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Tuesday, 4 January, 2000, 11:47 GMT
UK relief over bug
Monitoring operations are being carried out
The millennium bug has failed to bite businesses in the UK which eased back into work after the extended holidays with no major problems.

Billions of pounds were spent on anti-millennium measures in the run-up to the potentially-problematic date change - but the money seems to have been well spent.

The Cabinet Office's central monitoring centre in London was quiet on Tuesday morning, with no major problems reported.

The positive indications echoed the experience of countries across the globe, none of which have suffered to any great extent.

As fears over the bug largely failed to materialise, the US - the world's most technology dependent country - declared it had been "squashed".

'No problems'

The world's major stock markets reopened on Monday with no problems associated with the millennium date change. Relieved traders sent share prices soaring in Europe and Asia.

The London Stock Exchange - the last major international market to reopen in the new century - came back on line at 0800GMT and reported no bug problems.

The full effectiveness of the UK's multi-million pound battle with the bug will be clearer in the weeks to come.

Margaret Beckett: "Optimistic"
Margaret Beckett, the minister responsible for tackling the bug, said: "I think we're all a lot more optimistic than we were on New Year's Eve because there has been much less difficulty.

"I don't think any of us anticipated by the time we got to New Year's Eve major disruption because so much work has been done and people have been so conscientious but nobody was absolutely confident.

"We have come through that far better than we dared of hope and so I think we can be cautiously optimistic," she said.

Precautions necessary

But she urged people to take precautions as they returned to work and pointed out there were still problems to face, such as the leap year transition at the end of February.

Mrs Beckett also defended the amount of money spent on tackling the bug.

The government has spent about 430m, while private industry is believed to have spent in the region of 20bn in eradicating potential problems and putting contingency plans in place.

She said: "Before the date change, most of the questions were 'have you spent enough' 'have you done enough', 'can't you be more certain', 'shouldn't you have done more', shouldn't you have started earlier'.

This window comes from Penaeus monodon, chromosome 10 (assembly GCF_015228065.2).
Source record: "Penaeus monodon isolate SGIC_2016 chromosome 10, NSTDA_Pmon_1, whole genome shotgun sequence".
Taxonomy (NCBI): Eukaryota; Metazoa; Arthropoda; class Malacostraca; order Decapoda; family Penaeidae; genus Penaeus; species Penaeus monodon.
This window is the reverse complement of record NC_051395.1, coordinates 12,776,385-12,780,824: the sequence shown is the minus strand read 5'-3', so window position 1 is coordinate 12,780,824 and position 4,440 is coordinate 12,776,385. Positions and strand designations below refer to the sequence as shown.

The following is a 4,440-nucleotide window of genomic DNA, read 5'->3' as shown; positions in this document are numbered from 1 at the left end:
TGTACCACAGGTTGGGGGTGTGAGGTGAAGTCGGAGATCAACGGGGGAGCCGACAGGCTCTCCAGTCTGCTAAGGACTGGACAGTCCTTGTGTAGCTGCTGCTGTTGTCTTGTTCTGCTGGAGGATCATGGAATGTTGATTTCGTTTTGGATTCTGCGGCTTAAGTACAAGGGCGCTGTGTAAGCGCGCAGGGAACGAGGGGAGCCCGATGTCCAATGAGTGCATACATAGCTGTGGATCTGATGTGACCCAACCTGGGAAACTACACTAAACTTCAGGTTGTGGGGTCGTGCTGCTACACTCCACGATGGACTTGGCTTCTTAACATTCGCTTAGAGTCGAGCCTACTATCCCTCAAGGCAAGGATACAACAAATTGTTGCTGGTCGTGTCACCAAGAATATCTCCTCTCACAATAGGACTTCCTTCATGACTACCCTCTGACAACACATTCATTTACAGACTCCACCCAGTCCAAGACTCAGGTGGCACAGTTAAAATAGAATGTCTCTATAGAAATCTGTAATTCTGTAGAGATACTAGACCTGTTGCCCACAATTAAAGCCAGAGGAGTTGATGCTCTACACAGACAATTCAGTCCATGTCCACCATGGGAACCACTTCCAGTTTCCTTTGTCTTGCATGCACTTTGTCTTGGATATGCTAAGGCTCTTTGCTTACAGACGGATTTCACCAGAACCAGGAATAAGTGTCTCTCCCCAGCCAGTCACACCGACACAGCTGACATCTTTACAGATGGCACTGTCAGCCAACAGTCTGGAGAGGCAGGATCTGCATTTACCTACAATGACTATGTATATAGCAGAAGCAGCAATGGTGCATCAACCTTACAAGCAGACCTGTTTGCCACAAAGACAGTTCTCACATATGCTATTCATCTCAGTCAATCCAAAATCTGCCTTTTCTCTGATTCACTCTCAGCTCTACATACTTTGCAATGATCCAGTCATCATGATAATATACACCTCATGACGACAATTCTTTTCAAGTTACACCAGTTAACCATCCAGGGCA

"I think anybody who had asked me beforehand, to say it had been as good as this, I would not have dared to give such an assurance. I'm quite content."

An estimated 60,000 people were called in over the festive period to ensure computers in London's financial centre were bug-free.

The Stock Exchange said weekend checks had gone so well no testing was needed on Monday.

Into 2000

Threat remains

The Bank of England said there had been a few minor glitches reported by some financial institutions, but most of the bug-busting measures had proved effective.

But the Bank's deputy governor, David Clementi, said it was too early to declare a complete success.

Robin Guenier, head of the independent bug watchdog Taskforce 2000, said he remained concerned about databases and billing systems which might not immediately be effected by the bug, but which could encounter problems later.

"We have a long way to go, the whole of 2000 into 2001, the potential possibilities, the possible knock on effects, the possible consequences that are presently not known.

"It's really far too early to breathe a sigh of relief and say it's all done."

Robin Guernier, Taskforce 2000
"We have a long way to go."
Margaret Beckett
"I think we can be cautiously optimistic."
BBC's Rory Cellan-Jones reports
"Despite the prophets of doom the power stayed on"
See also:

03 Jan 00 | Talking Point
03 Jan 00 | Americas
03 Jan 00 | Americas
02 Jan 00 | Business
01 Jan 00 | Business
01 Jan 00 | Science/Nature
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